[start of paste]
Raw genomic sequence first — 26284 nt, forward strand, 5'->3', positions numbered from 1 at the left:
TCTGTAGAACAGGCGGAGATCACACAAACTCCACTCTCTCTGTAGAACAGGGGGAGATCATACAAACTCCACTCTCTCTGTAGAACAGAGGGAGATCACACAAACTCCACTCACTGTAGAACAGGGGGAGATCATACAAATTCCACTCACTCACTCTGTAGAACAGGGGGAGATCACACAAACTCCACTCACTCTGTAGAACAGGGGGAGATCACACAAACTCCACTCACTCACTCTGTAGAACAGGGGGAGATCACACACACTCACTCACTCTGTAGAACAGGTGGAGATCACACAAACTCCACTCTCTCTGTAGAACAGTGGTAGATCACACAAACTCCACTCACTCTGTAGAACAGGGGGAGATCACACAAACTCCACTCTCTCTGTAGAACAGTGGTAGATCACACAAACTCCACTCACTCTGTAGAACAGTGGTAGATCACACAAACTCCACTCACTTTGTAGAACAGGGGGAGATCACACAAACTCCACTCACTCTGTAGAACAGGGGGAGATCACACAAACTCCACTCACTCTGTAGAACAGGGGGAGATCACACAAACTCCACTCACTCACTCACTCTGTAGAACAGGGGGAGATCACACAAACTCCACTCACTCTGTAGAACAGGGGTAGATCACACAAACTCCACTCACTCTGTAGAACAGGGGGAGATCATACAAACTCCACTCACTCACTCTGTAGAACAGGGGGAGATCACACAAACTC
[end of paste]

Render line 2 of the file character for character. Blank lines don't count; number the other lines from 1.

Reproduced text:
TCTGTAGAACAGGCGGAGATCACACAAACTCCACTCTCTCTGTAGAACAGGGGGAGATCATACAAACTCCACTCTCTCTGTAGAACAGAGGGAGATCACACAAACTCCACTCACTGTAGAACAGGGGGAGATCATACAAATTCCACTCACTCACTCTGTAGAACAGGGGGAGATCACACAAACTCCACTCACTCTGTAGAACAGGGGGAGATCACACAAACTCCACTCACTCACTCTGTAGAACAGGGGGAGATCACACACACTCACTCACTCTGTAGAACAGGTGGAGATCACACAAACTCCACTCTCTCTGTAGAACAGTGGTAGATCACACAAACTCCACTCACTCTGTAGAACAGGGGGAGATCACACAAACTCCACTCTCTCTGTAGAACAGTGGTAGATCACACAAACTCCACTCACTCTGTAGAACAGTGGTAGATCACACAAACTCCACTCACTTTGTAGAACAGGGGGAGATCACACAAACTCCACTCACTCTGTAGAACAGGGGGAGATCACACAAACTCCACTCACTCTGTAGAACAGGGGGAGATCACACAAACTCCACTCACTCACTCACTCTGTAGAACAGGGGGAGATCACACAAACTCCACTCACTCTGTAGAACAGGGGTAGATCACACAAACTCCACTCACTCTGTAGAACAGGGGGAGATCATACAAACTCCACTCACTCACTCTGTAGAACAGGGGGAGATCACACAAACTC